Plaza 75 Shopping Center, LLC v. Big Lots Stores, Inc.

Filing 34

ORDER that Pla's Motion for Sanctions Pursuant to Rule 16(f), doc. 24, is GRANTED in part. Pla is awarded the sum of $875.00 in attorneys' fees, all of which were incurred after Friday, July 23, 2010. The Court finds the sum of $8 75.00 in attorneys' fees for the work performed related to the settlement conference and the hourly rate of $250.00 per hour are reasonable. Pla's request for reimbursement of the cost of the airfare in the sum of $179.40, incurre d on June 28, 2010, is DENIED because it was incurred before Friday, July 23, 2010 and there has been no showing that this Southwest Airlines' ticket may not be reused or credited to a later flight. FURTHER ORDERED that, unless otherwise ordered by Judge Campbell, the fees awarded herein shall not be paid until the prevailing party is determined at the conclusion of this case and the fees awarded herein shall then be added to, or reduced from, the prevailing party's attorneys' fees without duplication. Signed by Magistrate Judge Lawrence O Anderson on 9/27/10.(KMG)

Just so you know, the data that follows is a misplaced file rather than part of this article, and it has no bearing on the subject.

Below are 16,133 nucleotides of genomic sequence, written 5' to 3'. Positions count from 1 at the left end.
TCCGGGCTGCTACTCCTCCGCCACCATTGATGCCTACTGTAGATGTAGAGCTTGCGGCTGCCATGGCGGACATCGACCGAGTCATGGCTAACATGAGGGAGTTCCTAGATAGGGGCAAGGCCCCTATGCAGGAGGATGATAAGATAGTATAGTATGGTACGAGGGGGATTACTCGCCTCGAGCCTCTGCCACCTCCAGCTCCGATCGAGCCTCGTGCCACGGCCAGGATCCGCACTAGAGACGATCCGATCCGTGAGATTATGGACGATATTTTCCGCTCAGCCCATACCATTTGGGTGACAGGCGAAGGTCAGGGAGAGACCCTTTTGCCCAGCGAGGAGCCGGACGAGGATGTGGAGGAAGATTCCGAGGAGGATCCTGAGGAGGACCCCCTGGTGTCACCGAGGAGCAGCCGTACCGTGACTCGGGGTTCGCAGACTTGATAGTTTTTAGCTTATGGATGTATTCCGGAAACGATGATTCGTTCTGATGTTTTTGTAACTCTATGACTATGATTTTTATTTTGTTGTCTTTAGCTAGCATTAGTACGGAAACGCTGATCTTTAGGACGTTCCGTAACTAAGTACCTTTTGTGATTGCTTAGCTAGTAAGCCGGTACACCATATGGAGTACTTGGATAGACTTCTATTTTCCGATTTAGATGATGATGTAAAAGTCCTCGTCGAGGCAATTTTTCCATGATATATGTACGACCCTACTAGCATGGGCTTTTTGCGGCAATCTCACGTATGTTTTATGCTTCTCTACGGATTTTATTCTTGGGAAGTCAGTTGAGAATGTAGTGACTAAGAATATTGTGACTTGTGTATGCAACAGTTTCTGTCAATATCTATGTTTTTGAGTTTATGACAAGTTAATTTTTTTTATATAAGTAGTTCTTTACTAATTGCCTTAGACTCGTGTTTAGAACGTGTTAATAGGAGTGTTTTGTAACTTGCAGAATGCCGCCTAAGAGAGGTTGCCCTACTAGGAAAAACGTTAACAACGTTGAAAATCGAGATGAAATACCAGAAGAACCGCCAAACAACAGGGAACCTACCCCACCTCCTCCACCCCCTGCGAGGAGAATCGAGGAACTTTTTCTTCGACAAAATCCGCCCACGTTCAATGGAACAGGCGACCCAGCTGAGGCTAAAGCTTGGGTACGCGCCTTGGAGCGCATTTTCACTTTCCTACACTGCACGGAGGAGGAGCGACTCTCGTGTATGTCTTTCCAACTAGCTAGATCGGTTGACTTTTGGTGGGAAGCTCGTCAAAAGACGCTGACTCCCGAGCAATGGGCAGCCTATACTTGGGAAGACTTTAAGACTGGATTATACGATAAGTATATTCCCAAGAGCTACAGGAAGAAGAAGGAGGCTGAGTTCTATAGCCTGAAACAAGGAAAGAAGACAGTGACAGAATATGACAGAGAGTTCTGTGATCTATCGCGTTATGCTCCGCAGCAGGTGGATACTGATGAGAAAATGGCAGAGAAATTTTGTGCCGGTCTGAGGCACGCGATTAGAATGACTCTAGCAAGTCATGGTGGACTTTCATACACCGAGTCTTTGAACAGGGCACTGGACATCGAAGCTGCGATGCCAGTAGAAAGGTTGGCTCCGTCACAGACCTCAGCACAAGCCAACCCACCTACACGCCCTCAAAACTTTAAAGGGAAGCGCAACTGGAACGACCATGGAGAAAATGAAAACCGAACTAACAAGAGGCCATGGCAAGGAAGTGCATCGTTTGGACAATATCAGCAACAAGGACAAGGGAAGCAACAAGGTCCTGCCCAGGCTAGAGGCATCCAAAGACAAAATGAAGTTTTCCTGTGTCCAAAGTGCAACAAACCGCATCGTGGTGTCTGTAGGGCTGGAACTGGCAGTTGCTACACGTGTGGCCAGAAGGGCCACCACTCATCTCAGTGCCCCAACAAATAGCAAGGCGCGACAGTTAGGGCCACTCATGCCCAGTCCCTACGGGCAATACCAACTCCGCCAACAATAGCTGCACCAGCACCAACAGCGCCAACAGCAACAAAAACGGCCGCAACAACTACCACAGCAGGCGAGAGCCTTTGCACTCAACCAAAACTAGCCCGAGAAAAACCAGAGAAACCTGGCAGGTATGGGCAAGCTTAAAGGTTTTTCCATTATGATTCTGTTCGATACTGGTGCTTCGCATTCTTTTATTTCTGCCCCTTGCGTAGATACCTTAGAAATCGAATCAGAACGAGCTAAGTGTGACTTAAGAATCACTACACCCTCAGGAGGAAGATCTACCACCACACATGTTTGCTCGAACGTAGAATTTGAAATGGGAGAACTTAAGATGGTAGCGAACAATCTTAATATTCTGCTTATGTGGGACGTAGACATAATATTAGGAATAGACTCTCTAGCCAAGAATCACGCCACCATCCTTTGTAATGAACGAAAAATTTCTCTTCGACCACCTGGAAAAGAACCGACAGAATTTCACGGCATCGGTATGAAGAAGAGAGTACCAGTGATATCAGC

Plaza 75 Shopping Center, LLC v. Big Lots Stores, Inc. Doc. 34 1 2 3 4 5 6 7 8 9 10 11 12 13 14 15 16 17 18 19 20 21 22 23 24 25 26 27 28 WO IN THE UNITED STATES DISTRICT COURT FOR THE DISTRICT OF ARIZONA Plaza 75 Shopping Center, LLC, an) Arizona limited liability company, ) ) Plaintiff, ) ) vs. ) ) ) Big Lots Stores, Inc., an Ohio corporation,) ) Defendant. ) ) ) No. CV-10-592-PHX-DGC ORDER This case arises on Plaintiff Plaza 75 Shopping Center, LLC's ("Plaintiff") Motion for Sanctions Pursuant to Rule 16(f), filed on August 12, 2010, seeking reimbursement of $1054.40 in attorney's fees and airfare from Defendant Big Lots Stores, Inc. ("Big Lots") "as sanctions in connection with the previously scheduled settlement conference." (Doc. 24 at 1) Big Lots's Motion for Relief from Settlement Conference Order Regarding Physical Appearance, doc. 21, and Plaintiff's sanctions motion were referred to the undersigned Magistrate Judge by the assigned District Judge, the Honorable David G. Campbell. After considering the briefings and the file as a whole, the Court will grant Plaintiff's Motion for Sanctions against Big Lots. The Court, however, will order only those fees and airfare incurred by Plaintiff after the date of July 23, 2010. Further, the sanctions awarded herein shall not be paid until the prevailing party is determined and shall then be Dockets.Justia.com 1 2 3 4 5 6 7 8 9 10 11 12 13 14 15 16 17 18 19 20 21 22 23 24 25 26 27 28 added to, or reduced from, the prevailing party's attorneys' fees. I. Background This case is a commercial lease dispute over space in a strip center in Phoenix, Arizona. (Doc. 14 at 2) Plaintiff initiated this lawsuit by filing its Complaint in the Maricopa County Superior Court for the State of Arizona on February 22, 2010. (Doc. 1 at 1) Big Lots removed this action on March 16, 2010 and filed its Answer the next day. Plaintiff claims that Big Lots breached its lease by failing to meet the termination requirements of the lease when it moved out. Big Lots denies that it breached the lease and claims, among others, that it provided timely notice of termination on October 13, 2008. (Id.) Both Plaintiff and Big Lots request an award of reasonable attorneys' and costs as the prevailing party pursuant to A.R.S. 12-341.01 and the lease. (Docs. 1-1 at 6, 14-15; 7 at 4, C) On June 6, 2010, Judge Campbell referred a settlement conference to the undersigned by random draw. (Doc. 17) Judge Campbell directed the parties through their counsel to contact the undersigned's chambers for a date and time to conduct the settlement conference. Over the next eight days, however, neither counsel contacted the undersigned's chambers to set a date and time for the settlement conference. Thus, the settlement conference order, doc. 19, was issued on June 15, 2010, setting the settlement conference for August 6, 2010 at 2:00 p.m. No one, not even either of Big Lots' counsel, advised the settlement conference Judge or his chambers that Big Lots had conditioned its participation in a settlement conference on its representative appearing telephonically until July 29, 2010, over six weeks after the settlement conference order was issued. (Docs. 19, 21) Big Lot's July 29, 2010 Motion for Relief from Settlement Conference Order Regarding Physical Appearance unequivocally stated that its "counsel received express instructions that Big Lots' willingness to participate in a settlement conference and [Big Lots'] counsel's authority to include such willingness in the Joint Case Management Report was limited specifically to ability to participate telephonically." (Doc. 21 at 2) The parties acknowledged in the Joint Case Management Report that this case was suitable for reference to a United States Magistrate Judge for a settlement conference but, indeed, Big Lots -2- 1 2 3 4 5 6 7 8 9 10 11 12 13 14 15 16 17 18 19 20 21 22 23 24 25 26 27 28 "respectfully request[ed] that this Court enter an order relieving Big Lots of the requirement that it physically appear at the settlement conference scheduled for August 6, 2010 settlement conference."1 (Doc. 14 at 2-3) Big Lots' counsel represents that at the scheduling conference, he raised Big Lots' "willingness to participate in a settlement conference provided that Big Lots' representative was permitted to appear telephonically." (Doc. 21 at 2) He concedes, however, that "Judge Campbell left that decision to the assigned settlement conference judge." (Id.) The June 9, 2010 text-only minute entry does not mention the issue. (Doc. 17) Plaintiff's Motion for Sanctions accurately sets forth the facts leading up to the Court's July 30, 2010 order cancelling the August 6, 2010 settlement conference. The June 15, 2010 settlement conference order "clearly required the physical presence of a party representative with full and complete authority to settle this case. See Settlement Conference Order, Docket #19, p. 2." (Doc. 24 at 2) The settlement conference order explained why, in the settlement conference Judge's opinion, the appropriate corporate representative's physical appearance, rather than a telephonic appearance, is an essential and necessary prerequisite to a meaningful settlement conference. (Doc.19 at 2-3) This is especially true in a case like this when the settlement conference was scheduled less than two months after the Rule 16 scheduling conference and the only discovery conducted up to that time was the parties' exchange of their initial disclosures, docs. 15-16.2 According to the August 20, 2010 Joint Report on Settlement Talks, the parties' settlement negotiations are at a stalemate over Big Lots' intransigent position that "its participation in a settlement conference on Defendant's representative being permitted to appear by telephone. At the time of this report, counsel and the parties are unable to agree on whether such a conference can be effectively conducted by a telephonic appearance. No settlement has been reached." (Doc. 25) Interestingly, discovery closed in this case on September 17, 2010. Moreover, Judge Campbell should be believed when he writes "that the Court intends to enforce the deadlines set forth in this Order, and [counsel] should plan their litigation activities accordingly." (Doc. 18 at 2, 4) See, Hostnut.Com, Inc.v. Go Daddy Software, Inc., 2006 WL 2573201 (D. Ariz. 2006). -32 1 1 2 3 4 5 6 7 8 9 10 11 12 13 14 15 16 17 18 19 20 21 22 23 24 25 26 27 28 II. Sanctions Related to Civil Settlement Conferences A. Rule 16(f), Fed.R.Civ.P. Federal Rule of Civil Procedure Rule 16(f) provides for the imposition of sanctions because of the importance pretrial settlement conferences have in the management and disposition of civil cases. In re Novak, 932 F.2d 1397, 1404 n. 12 (11th Cir. 1991) ("The value of the court's efficient management of its docket cannot be underestimated. In particular, if the court is able to adjudicate cases efficiently, without much delay, it reduces the costs to the taxpayers and the expenses incurred by jurors, witnesses, parties, and lawyers."). Recognizing that settlement conferences are vital in assisting district courts to manage and reduce their heavy case loads, Rule 16(f) authorizes a district court to issue "any just orders . . . if a party or its attorney: (A) fails to appear at a scheduling or other pretrial conference; (B) is substantially unprepared to participate--or does not participate in good faith--in the conference; or (C) fails to obey a scheduling or other pretrial order. Rule 16(f), Fed.R.Civ.P. (emphasis added). Clearly, a settlement conference order is a "pretrial order" within the meaning of Fed.R.Civ.P. 16(f). G. Heileman Brewing Co., Inc. v. Joseph Oat Corp., 871 F.2d 648, 654 (7th Cir.1989); Pitman v. Brinker Intern., Inc., 216 F.R.D. 481, 483 (D.Ariz. 2003) ("The Court's April 10, 2003 Settlement Conference Order is a pretrial order within the meaning of Rule 16(f)."), amended on review on other grounds, 2003 WL 23353478 (D.Ariz. 2003)). Sanctions may be imposed when the disobedience of a settlement conference order is intentional or unintentional. In Lucas Automotive Engineering, Inc. v. Bridgestone/Firestone, Inc., 275 F.3d 762 (9th Cir. 2001), the Ninth Circuit upheld sanctions against a representative of the defendant who failed to appear as ordered at a mediation session. The party claimed he had an incapacitating headache and was unable to attend and the failure to appear was not intentional. The sanctions were affirmed on appeal because of the representative's failure to notify the court that he would not be in attendance. -4- 1 2 3 4 5 6 7 8 9 10 11 12 13 14 15 16 17 18 19 20 21 22 23 24 25 26 27 28 Id. at 768. B. The Settlement Conference Order The June 15, 2010 settlement conference order forewarns counsel that noncompliance with the order may result in sanctions. Absent good cause shown, if any party, counsel or insurer's representative fails to promptly appear at the Settlement Conference, fails to comply with the terms of this Order, including the failure to timely provide the settlement conference memoranda, is substantially unprepared to meaningfully participate in the Settlement Conference, or fails to participate in good faith in the Settlement Conference, the settlement conference may be vacated and sanctions may be imposed pursuant to Rules 16(f) and 37(b)(2)(A)(ii)-(vii), Federal Rules of Civil Procedure which may also include the entry of default judgment, dismissal of the Complaint and/or an award of reasonable attorney's fees and expenses and/or a finding of contempt. (citations omitted). (Doc. 19 at 6) (emphasis added). Paragraph seven of the settlement conference order gave either side an opportunity to have the settlement conference vacated for any reason if counsel "notif[ied] the Court in writing, at least, ten (10) business days before the Settlement Conference if one or more of the attorneys or unrepresented parties believe[d] that the Settlement Conference would be a futile act resulting in a waste of time and money, inconsistent with Rule 1, FED.R.CIV.P. . . ." (Id. at 6-7) Ten business days before the August 6, 2010 settlement conference was Friday, July 23, 2010. III. Discussion It was mandatory under the settlement conference order for each side to comply with the terms of the order. (Doc. 19 at 6, 6) While the Court does not deny that Big Lots "conditioned its willingness to participate in a settlement conference on the ability of Big Lots' representative to appear telephonically," doc. 30 at 2, it was professionally inappropriate for Big Lots' counsel not to timely inform the settlement conference Judge or his chambers of its conditional agreement to participate in a settlement conference shortly after the settlement conference order was filed and electronically mailed to all counsel on -5- 1 2 3 4 5 6 7 8 9 10 11 12 13 14 15 16 17 18 19 20 21 22 23 24 25 26 27 28 June 15, 2010.3 Big Lots' counsel knew this issue was left to undersigned's sole discretion by the assigned District Judge. Nevertheless, both of Big Lots' two attorneys, after receiving the settlement conference order by electronic mail, either read the order and intentionally ignored or carelessly misread the mandatory physical appearance requirement or waited for approximately six weeks to read the settlement conference order for the first time. As Mr. McElenney writes, "[i]nexplicably, [Big Lots' counsel] did not become aware of Judge Anderson's Settlement Conference Order until his return from vacation on July 26, 2010, and regrets having not filed this motion earlier." (Doc. 21 at 2) Obviously, had Big Lots' counsel raised the issue or filed its Motion for Relief from Settlement Conference Order shortly after receipt of the June 15, 2010 settlement conference order, the issue would have been quickly addressed and Plaintiff would not have been damaged for the attorney's fees and airfare in complying with the deadlines set forth in the settlement conference order. The Court finds that Big Lots' counsels' "[i]nexplicabl[e]" and unjustified delay in raising the telephonic versus physical appearance issue until only five business days4 before the settlement conference and "[o]n the afternoon before the Settlement Conference Memoranda were due[]" is the sole reason Plaintiff incurred unnecessary fees and travel expense related to the settlement conference. (Doc. 24 at 2) As mentioned earlier, Big Lots' failure to raise this issue until after paragraph seven's exit-window deadline of Friday, July 23, 2010 ("[i]n writing, at least, ten (10) business days before the Settlement Conference") why the settlement conference should not proceed as scheduled has unfairly prejudiced the Plaintiff. Each party's counsel knew, or should have known, that until Friday, July 23, 2010 the possibility existed that the settlement The docket reflects Big Lots' attorneys, Sean K. McElenney and Gregory B. Iannelli, each identified as "ATTORNEY TO BE NOTICED," were electronically mailed the settlement conference order on "on 6/15/2010 at 2:28 PM MST and filed on 6/15/2010." (Doc. 19, Html Version) The docket reflects that Defendant electronically filed its Motion for Relief From Settlement Conference Order Regarding Physical Appearance, doc. 21, at 3:31 p.m. on July 29, 2010. -64 3 1 2 3 4 5 6 7 8 9 10 11 12 13 14 15 16 17 18 19 20 21 22 23 24 25 26 27 28 conference could be vacated by either side's acceptance of the Court's window of opportunity outlined in the settlement conference order and the Court also agrees that it should be vacated. (Doc. 19 at 6-7) While the reason settlement conferences are usually vacated at or before the exit-window deadline is that one or both of the parties adopt an immovable pre-settlement conference position regarding settlement, the settlement conference order cites "an unreasonable [settlement] position from which that party refuses to deviate" as an example why a settlement conference may be vacated, not a limitation as to other reasons. Only one day after Big Lots filed its July 29, 2010 Motion for Relief from Settlement Conference Order Regarding Physical Appearance, the Court promptly vacated the August 6, 2010 settlement conference in an effort to reduce the fees and costs associated with counsels' attempts to comply with the settlement conference order. (Doc. 23) The Court reiterates that Big Lots' Motion was filed one business day before the parties' settlement conference memoranda was due. Unfortunately, the Court's ruling herein penalizes the party who promptly purchases an airline ticket to save money or whose lawyer prepares in advance for a settlement conference before the exit-window deadline passes and thereafter the settlement conference is cancelled due to the adverse party's actions or inaction. Nevertheless, the Court finds this order is fair and "just," as Rule 16(f) requires, under the facts of this case and the dates set forth in the settlement conference order. Big Lots' argument in its Response that "Big Lots did not say it would not attend the conference unless its representative could appear telephonically[,]" doc. 30 at 1-2, is a poor and unsuccessful attempt to shift blame on someone other than its own counsel for Plaintiff's damages. Big Lots is not being sanctioned for its "mere request for relief from an order" but the untimeliness of its request. (Id. at 2) A district court controls the terms and conditions of its civil settlement conferences, not the lawyers who appear before it. Big Lots was free to /// /// -7- 1 2 3 4 5 6 7 8 9 10 11 12 13 14 15 16 17 18 19 20 21 22 23 24 25 26 27 28 consider a privately-retained local mediator, at minimum rates beginning at or near $400.00 per hour, who would likely allow the parties' representatives to appear telephonically at a mediation. Accordingly, IT IS ORDERED that Plaintiff's Motion for Sanctions Pursuant to Rule 16(f), doc. 24, is GRANTED in part. Plaintiff is awarded the sum of $875.00 in attorneys' fees, all of which were incurred after Friday, July 23, 2010. The Court finds the sum of $875.00 in attorneys' fees for the work performed related to the settlement conference and the hourly rate of $250.00 per hour are reasonable. Plaintiff's request for reimbursement of the cost of the airfare in the sum of $179.40, incurred on June 28, 2010, is DENIED because it was incurred before Friday, July 23, 2010 and there has been no showing that this Southwest Airlines' ticket may not be reused or credited to a later flight. IT IS FURTHER ORDERED that, unless otherwise ordered by Judge Campbell, the fees awarded herein shall not be paid until the prevailing party is determined at the conclusion of this case and the fees awarded herein shall then be added to, or reduced from, the prevailing party's attorneys' fees without duplication. Dated this 27th day of September, 2010. -8-